“Ok. Stop that.”
“Huh? Stop what?”
I turned around. I was thrown off course there. Here I was accompanying mom for her appointment with the doctor. We’d just got in the hospital, and had done no more than walk up to the reception. I know I can be irritating at times, but I didn’t see how I could have done that in such a short time.
“That!! Why are you doing that? Do you have a problem with your leg?”
“What are… you talking about, mom??”
“Why were you limping?”
“Huh? I wasn’t limping!”
“You were too! And we’re in a hospital. If you have a problem, say it, and we’ll get it looked into. Or else, it is NOT funny.”
“Mom, I wasn’t limping. My leg is fine.”
“Well, just stop it. I’ll have a slight limp till this treatment is over. If people look at us, they’ll think we’re a mother-and-son limping team.”
“Team? You think limping may be an Olympic event or something? Limping Olympics. Hmm… You think I can say it fast five times without stuttering?”
“Can’t you ever get serious? Just… just don’t do it again, ok?”
And she focused her attention to the counter, talking to this serious faced woman in charge, and got the doctor’s sheet. We then got directions to the doctor’s office, and started moving.
“There you go again. Hamish, STOP it!!”
“Whaat??”, I said instinctively. But this time, I observed my limp too.
“Stop that stupid limp. Why in blazes are you doing this??”
“I don’t know. I… I just don’t know.”
As soon as I got conscious of my limp, I knew exactly why I was doing that. I did not have any injury to my leg. No accidents. My leg was not hurt, I wasn’t weak or dizzy, I did not have stubble on my toe, my shoes were not tight, I did NOT interchange my left and right shoes, a pebble did NOT lodge itself in my sock, my foot did not fall asleep, nobody took a whack at my kneecap, and I did not hit my shin on a small coffee table, but I was limping.
And I knew why. It was equally plain that I shouldn’t let mom know why. The limp was a subconscious response to two factors;
- Firstly, I was in a hospital. This factor wouldn’t, by itself, be significant. But this had primary supplemented the second factor, viz…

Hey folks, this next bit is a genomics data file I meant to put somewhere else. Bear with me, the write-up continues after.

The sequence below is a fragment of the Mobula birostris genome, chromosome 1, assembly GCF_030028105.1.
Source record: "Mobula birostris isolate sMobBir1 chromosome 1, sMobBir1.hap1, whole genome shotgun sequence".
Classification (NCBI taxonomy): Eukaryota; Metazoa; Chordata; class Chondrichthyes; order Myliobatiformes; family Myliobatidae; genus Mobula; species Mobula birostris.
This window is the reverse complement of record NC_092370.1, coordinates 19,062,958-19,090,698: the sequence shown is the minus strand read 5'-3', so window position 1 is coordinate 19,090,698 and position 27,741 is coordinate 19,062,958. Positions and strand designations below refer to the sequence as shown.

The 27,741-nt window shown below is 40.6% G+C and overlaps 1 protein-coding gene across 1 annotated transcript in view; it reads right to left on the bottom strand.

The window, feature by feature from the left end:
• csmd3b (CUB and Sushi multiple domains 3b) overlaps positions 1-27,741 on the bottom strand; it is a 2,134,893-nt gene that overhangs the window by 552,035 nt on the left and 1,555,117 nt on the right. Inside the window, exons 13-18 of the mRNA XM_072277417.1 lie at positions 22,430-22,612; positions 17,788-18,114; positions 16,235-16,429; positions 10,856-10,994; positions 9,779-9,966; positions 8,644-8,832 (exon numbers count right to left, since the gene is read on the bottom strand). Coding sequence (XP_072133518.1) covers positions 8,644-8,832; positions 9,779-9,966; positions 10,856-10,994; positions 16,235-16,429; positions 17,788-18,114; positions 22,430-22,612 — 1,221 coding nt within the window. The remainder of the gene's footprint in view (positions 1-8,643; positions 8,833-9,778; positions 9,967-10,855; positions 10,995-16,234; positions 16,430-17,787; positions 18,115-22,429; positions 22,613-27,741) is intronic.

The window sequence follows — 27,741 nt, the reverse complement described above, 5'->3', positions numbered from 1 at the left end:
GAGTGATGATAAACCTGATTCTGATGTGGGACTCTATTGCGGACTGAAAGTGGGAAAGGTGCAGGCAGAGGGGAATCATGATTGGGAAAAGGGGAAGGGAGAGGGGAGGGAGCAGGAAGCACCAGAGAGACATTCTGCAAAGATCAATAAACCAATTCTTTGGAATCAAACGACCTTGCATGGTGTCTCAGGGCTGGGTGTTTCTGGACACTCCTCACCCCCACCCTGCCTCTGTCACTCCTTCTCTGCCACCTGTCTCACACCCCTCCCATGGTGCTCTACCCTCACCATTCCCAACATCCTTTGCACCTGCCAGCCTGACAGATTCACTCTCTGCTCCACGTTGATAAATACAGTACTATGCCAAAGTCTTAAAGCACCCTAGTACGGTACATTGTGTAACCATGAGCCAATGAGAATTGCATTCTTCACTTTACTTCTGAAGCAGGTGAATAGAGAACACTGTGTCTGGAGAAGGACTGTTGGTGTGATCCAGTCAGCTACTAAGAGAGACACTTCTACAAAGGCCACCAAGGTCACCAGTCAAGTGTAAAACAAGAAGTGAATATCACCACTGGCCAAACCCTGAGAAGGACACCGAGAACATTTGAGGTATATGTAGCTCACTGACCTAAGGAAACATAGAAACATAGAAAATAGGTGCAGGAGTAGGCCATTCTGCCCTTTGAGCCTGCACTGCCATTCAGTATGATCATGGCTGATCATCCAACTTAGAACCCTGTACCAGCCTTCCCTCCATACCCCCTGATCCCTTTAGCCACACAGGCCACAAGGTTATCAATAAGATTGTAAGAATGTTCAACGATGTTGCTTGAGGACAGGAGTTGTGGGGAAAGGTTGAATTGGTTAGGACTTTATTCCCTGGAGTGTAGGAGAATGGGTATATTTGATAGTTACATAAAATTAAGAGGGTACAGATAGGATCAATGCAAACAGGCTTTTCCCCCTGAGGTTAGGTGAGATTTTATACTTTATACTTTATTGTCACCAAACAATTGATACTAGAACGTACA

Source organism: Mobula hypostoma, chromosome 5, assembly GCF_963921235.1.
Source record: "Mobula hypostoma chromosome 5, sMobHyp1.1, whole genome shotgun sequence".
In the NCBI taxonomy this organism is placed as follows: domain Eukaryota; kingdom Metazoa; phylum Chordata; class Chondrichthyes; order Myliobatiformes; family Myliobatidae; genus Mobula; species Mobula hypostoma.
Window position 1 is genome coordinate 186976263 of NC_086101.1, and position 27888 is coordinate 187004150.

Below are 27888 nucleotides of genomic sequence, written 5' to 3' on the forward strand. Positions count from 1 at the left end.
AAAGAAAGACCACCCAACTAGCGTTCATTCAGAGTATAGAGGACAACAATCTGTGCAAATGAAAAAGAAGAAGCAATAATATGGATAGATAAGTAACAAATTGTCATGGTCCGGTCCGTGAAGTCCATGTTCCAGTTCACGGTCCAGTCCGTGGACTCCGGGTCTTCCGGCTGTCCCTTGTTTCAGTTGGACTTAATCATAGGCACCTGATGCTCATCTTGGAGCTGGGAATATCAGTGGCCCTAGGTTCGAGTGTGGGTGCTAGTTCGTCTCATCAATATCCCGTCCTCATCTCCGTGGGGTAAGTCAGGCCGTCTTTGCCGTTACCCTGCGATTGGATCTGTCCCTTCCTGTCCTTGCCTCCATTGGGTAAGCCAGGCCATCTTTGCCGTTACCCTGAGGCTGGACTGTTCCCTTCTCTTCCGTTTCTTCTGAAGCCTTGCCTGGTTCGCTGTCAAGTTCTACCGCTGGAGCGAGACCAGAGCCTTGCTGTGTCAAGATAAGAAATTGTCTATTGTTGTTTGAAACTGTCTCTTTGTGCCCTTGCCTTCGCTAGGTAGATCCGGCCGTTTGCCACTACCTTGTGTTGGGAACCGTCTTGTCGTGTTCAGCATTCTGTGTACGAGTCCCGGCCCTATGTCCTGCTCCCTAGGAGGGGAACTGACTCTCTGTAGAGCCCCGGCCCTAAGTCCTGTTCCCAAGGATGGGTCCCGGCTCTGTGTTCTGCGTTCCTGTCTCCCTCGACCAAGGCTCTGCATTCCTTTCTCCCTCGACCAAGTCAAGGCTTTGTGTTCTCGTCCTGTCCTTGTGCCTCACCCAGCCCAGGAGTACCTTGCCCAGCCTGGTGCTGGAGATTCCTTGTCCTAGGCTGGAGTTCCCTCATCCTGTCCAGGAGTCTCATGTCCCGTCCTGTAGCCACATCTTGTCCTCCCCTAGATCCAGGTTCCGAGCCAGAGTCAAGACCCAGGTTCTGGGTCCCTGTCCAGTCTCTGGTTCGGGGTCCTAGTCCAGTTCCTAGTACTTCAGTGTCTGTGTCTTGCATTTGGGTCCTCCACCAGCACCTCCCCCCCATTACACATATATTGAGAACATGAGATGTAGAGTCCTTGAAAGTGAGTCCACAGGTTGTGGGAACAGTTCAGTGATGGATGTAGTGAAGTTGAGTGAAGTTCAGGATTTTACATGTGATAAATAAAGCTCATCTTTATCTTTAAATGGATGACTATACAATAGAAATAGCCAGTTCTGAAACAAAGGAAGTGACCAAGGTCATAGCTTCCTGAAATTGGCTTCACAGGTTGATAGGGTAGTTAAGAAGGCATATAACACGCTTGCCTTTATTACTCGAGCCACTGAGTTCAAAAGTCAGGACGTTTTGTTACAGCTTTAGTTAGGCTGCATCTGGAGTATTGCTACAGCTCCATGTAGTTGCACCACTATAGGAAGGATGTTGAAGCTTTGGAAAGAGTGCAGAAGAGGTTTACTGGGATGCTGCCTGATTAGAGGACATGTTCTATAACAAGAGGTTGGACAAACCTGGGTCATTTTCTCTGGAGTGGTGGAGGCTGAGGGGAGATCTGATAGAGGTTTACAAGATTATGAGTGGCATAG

- I had JUST watched two episodes of Dr. House, MD before we left for the hospital. My Housemania was back.
Regular readers, and passersby who have wandered through http://www.hamishjoy.com/2008/01/14/hamish-mad/ might remember that I was addicted to the TV series, House MD, and was periodically emulating its lead character, Dr. Gregory House, masterfully played by Hugh Laurie. I went to the extent of buying an umbrella that doubled as a cane which further fuelled my imitation of the inimitable character. The trouble was that the character in question is, by all counts, an arrogant, inconsiderate, misogynist jerk who limped through his hospital throwing snide, sarcastic comments against all and sundry.
This isn’t the first time I’ve let screen life characters invade my life. As a kid, I used a rope as a whip to finish my portrayal of Indiana Jones, an act that got me falling over more walls than I’d care to remember. I had tried my hand… and my foot at several characters of Jackie Chan and Bruce Lee, most of which ended with me injuring the hand… and foot. I had tried some of the whacky expressions of the rubber faced comedian as I tried his character, Ace Ventura. This one got concerned reactions from large masses of relatives and neighbors who called up my parents in private to recommend some well known psychiatrists.
I thought about all these tidbits as I paced the hospital floor, waiting for mom’s appointment. I wouldn’t say that I was disturbed by this, but there was some level of concern. I do not believe that nobody else has similar eccentricities… I am quite sure that people knowingly and unknowingly emulate characters and traits that they see around them. But how many do it after they cross ten? I don’t know. I have never been one to advocate normalcy, but perhaps in small doses, it is a necessary part of life. So I should be concerned by the fact that I still do this. But I’m not. Maybe I should be concerned that I am not concerned that I still do this. But am I concerned about it? I don’t think so, but I must be concerned at SOME level, or I wouldn’t be pacing the floor thinking about this, when I could easily be watching a movie on my ipod, would I?
Needless to say, the thoughts in the last paragraph did nothing to remove confusion. Rather, it only added to it all… particularly the part towards the end. Frustrating. I resumed pacing the floor, and across the drone of the other waiting patients, over the sound of the hospital staff scurrying about, I could hear mom’s voice…
“For the love of God, Hamish, will you please STOP that limping??”